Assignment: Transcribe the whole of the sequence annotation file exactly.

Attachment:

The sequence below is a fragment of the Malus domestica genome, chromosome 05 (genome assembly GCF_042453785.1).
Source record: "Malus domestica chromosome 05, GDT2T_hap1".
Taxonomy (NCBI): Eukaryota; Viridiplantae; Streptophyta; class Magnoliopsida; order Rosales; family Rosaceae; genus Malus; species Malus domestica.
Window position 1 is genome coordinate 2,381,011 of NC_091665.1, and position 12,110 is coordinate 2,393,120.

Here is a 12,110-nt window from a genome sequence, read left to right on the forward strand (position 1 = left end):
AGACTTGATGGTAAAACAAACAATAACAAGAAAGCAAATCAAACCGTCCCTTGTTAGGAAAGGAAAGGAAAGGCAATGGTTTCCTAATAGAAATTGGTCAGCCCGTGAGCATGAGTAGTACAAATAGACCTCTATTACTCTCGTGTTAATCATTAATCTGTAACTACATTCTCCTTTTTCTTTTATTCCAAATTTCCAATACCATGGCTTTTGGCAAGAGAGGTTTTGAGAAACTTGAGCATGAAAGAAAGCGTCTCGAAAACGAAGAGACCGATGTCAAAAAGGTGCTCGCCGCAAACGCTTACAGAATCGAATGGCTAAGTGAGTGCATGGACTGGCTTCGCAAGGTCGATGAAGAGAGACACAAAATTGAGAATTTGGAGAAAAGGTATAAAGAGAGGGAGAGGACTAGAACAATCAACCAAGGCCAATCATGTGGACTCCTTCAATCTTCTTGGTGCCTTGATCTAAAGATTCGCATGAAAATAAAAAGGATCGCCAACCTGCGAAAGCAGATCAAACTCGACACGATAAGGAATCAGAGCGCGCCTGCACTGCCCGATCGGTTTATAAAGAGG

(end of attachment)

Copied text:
The sequence below is a fragment of the Malus domestica genome, chromosome 05 (genome assembly GCF_042453785.1).
Source record: "Malus domestica chromosome 05, GDT2T_hap1".
Taxonomy (NCBI): Eukaryota; Viridiplantae; Streptophyta; class Magnoliopsida; order Rosales; family Rosaceae; genus Malus; species Malus domestica.
Window position 1 is genome coordinate 2,381,011 of NC_091665.1, and position 12,110 is coordinate 2,393,120.

Here is a 12,110-nt window from a genome sequence, read left to right on the forward strand (position 1 = left end):
AGACTTGATGGTAAAACAAACAATAACAAGAAAGCAAATCAAACCGTCCCTTGTTAGGAAAGGAAAGGAAAGGCAATGGTTTCCTAATAGAAATTGGTCAGCCCGTGAGCATGAGTAGTACAAATAGACCTCTATTACTCTCGTGTTAATCATTAATCTGTAACTACATTCTCCTTTTTCTTTTATTCCAAATTTCCAATACCATGGCTTTTGGCAAGAGAGGTTTTGAGAAACTTGAGCATGAAAGAAAGCGTCTCGAAAACGAAGAGACCGATGTCAAAAAGGTGCTCGCCGCAAACGCTTACAGAATCGAATGGCTAAGTGAGTGCATGGACTGGCTTCGCAAGGTCGATGAAGAGAGACACAAAATTGAGAATTTGGAGAAAAGGTATAAAGAGAGGGAGAGGACTAGAACAATCAACCAAGGCCAATCATGTGGACTCCTTCAATCTTCTTGGTGCCTTGATCTAAAGATTCGCATGAAAATAAAAAGGATCGCCAACCTGCGAAAGCAGATCAAACTCGACACGATAAGGAATCAGAGCGCGCCTGCACTGCCCGATCGGTTTATAAAGAGG